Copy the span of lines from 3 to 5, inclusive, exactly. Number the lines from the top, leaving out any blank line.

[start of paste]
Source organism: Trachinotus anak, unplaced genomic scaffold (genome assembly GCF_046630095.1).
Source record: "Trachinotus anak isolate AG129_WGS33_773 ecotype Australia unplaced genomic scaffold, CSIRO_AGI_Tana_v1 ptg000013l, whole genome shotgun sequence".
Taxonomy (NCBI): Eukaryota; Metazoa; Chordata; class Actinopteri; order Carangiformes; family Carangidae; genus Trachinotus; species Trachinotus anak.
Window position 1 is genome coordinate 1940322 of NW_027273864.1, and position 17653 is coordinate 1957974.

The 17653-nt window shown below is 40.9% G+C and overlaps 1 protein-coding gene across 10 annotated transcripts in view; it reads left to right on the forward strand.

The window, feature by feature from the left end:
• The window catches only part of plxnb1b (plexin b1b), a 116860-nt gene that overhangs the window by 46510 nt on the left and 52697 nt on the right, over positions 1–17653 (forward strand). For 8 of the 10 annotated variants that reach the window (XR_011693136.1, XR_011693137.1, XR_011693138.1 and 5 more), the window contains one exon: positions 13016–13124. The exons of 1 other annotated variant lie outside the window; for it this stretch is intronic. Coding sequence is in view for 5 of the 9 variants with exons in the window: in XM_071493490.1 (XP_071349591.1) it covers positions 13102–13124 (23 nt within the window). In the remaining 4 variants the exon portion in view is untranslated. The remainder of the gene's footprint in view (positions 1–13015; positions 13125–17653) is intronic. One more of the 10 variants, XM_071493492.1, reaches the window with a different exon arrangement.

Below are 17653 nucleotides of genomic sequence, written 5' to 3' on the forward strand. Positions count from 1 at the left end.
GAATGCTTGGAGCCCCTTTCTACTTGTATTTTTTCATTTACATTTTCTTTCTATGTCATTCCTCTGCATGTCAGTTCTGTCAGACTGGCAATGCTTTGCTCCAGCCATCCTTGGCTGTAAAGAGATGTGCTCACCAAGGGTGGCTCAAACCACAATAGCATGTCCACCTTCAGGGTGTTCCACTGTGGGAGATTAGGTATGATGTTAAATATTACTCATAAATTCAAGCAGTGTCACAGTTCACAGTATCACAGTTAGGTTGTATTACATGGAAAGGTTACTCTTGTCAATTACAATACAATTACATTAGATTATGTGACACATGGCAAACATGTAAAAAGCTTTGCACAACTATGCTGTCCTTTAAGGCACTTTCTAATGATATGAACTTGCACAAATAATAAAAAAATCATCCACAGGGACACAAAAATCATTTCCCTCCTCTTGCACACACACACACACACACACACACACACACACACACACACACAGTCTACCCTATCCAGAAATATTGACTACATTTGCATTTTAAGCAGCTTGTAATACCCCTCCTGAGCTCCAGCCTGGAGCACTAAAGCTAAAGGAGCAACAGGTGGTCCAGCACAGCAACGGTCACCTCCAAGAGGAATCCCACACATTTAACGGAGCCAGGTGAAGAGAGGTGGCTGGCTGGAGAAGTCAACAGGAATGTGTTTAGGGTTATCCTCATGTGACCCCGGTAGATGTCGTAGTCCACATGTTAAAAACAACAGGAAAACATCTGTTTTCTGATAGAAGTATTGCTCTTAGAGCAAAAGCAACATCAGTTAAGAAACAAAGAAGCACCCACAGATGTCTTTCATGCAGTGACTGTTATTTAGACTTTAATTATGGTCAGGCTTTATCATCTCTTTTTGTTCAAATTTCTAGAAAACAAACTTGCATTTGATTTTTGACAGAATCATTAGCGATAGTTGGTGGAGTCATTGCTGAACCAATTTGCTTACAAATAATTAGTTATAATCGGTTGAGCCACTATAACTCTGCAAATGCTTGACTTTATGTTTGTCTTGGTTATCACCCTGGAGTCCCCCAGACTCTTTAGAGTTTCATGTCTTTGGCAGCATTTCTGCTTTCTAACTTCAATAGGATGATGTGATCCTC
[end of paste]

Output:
Taxonomy (NCBI): Eukaryota; Metazoa; Chordata; class Actinopteri; order Carangiformes; family Carangidae; genus Trachinotus; species Trachinotus anak.
Window position 1 is genome coordinate 1940322 of NW_027273864.1, and position 17653 is coordinate 1957974.

The 17653-nt window shown below is 40.9% G+C and overlaps 1 protein-coding gene across 10 annotated transcripts in view; it reads left to right on the forward strand.